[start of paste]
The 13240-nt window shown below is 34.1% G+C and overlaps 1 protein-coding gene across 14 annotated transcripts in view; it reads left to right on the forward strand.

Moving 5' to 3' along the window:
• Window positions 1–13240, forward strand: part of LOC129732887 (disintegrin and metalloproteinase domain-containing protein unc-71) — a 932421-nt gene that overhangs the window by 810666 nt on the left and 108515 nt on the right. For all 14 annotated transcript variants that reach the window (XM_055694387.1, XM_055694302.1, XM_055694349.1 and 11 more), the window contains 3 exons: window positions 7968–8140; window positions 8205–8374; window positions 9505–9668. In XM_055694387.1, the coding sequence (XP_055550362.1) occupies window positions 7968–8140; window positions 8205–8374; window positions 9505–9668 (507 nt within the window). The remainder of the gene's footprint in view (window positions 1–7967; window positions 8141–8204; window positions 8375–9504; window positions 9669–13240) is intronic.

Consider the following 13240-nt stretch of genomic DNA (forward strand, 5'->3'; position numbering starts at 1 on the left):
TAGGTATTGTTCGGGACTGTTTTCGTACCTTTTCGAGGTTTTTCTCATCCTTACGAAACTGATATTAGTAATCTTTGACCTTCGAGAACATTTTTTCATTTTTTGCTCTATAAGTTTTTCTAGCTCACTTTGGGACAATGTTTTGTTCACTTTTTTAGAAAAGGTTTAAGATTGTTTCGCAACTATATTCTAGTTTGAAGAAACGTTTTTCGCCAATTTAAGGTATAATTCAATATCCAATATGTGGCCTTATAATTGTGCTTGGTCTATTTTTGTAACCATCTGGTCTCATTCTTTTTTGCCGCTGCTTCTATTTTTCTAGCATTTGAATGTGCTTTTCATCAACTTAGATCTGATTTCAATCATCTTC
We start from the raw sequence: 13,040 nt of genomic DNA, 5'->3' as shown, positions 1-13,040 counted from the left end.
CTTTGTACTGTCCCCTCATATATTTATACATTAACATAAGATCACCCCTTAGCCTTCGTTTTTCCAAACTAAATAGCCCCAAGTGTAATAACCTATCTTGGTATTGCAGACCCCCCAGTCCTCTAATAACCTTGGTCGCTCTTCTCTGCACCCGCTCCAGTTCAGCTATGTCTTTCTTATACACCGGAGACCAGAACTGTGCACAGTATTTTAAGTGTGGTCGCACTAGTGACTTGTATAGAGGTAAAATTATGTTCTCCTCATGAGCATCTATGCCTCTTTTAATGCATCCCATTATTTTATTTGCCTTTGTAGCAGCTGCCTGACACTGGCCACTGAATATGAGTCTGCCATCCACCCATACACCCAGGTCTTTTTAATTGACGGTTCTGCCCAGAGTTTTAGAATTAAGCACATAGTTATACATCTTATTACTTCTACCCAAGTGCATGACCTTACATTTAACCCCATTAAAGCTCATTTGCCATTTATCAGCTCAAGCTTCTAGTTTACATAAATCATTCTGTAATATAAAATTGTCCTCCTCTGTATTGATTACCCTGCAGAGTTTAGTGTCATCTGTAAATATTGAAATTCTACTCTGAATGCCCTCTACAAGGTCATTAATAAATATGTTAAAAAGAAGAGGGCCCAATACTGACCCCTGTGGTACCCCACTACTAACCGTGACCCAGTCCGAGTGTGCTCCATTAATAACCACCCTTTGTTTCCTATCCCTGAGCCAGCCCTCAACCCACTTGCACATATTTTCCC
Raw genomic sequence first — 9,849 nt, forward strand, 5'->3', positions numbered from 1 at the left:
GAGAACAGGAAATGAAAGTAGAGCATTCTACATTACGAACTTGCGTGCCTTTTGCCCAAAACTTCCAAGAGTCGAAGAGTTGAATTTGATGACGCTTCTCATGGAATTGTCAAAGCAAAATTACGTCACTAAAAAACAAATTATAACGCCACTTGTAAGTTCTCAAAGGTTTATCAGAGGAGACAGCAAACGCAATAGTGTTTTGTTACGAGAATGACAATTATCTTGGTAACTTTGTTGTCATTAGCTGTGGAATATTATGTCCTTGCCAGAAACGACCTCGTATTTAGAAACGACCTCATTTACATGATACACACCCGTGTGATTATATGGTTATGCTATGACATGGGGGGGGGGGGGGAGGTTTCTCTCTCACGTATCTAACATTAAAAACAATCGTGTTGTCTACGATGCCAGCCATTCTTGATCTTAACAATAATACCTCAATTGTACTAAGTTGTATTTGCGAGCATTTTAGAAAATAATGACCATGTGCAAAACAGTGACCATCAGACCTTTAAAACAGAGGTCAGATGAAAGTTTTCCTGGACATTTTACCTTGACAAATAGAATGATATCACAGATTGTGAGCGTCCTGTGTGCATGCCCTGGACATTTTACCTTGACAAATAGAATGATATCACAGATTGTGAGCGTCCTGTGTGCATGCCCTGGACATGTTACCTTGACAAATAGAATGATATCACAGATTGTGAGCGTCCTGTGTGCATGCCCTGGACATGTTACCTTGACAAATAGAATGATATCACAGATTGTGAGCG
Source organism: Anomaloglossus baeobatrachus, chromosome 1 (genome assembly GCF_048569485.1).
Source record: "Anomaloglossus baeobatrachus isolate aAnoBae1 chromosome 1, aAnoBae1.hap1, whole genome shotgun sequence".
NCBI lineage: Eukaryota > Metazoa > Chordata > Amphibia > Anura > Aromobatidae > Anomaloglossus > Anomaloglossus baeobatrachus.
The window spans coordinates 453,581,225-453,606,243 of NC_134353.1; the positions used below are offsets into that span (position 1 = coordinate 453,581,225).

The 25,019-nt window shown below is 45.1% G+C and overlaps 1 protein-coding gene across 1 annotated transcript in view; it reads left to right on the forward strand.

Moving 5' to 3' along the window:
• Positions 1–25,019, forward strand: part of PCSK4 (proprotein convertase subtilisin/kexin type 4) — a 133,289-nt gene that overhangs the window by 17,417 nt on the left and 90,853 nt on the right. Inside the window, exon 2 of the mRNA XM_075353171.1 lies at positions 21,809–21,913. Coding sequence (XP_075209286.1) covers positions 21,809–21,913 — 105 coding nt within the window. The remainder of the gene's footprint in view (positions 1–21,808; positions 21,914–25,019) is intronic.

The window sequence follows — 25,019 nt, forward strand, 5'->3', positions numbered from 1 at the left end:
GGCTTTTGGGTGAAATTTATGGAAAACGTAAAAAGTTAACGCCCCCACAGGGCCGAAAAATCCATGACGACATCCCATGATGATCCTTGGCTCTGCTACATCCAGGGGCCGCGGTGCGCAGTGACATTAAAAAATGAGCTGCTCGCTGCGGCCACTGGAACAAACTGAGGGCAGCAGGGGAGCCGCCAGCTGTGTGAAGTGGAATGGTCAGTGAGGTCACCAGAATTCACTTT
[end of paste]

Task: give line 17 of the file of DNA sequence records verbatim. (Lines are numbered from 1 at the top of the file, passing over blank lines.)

The window sequence follows — 25,019 nt, forward strand, 5'->3', positions numbered from 1 at the left end: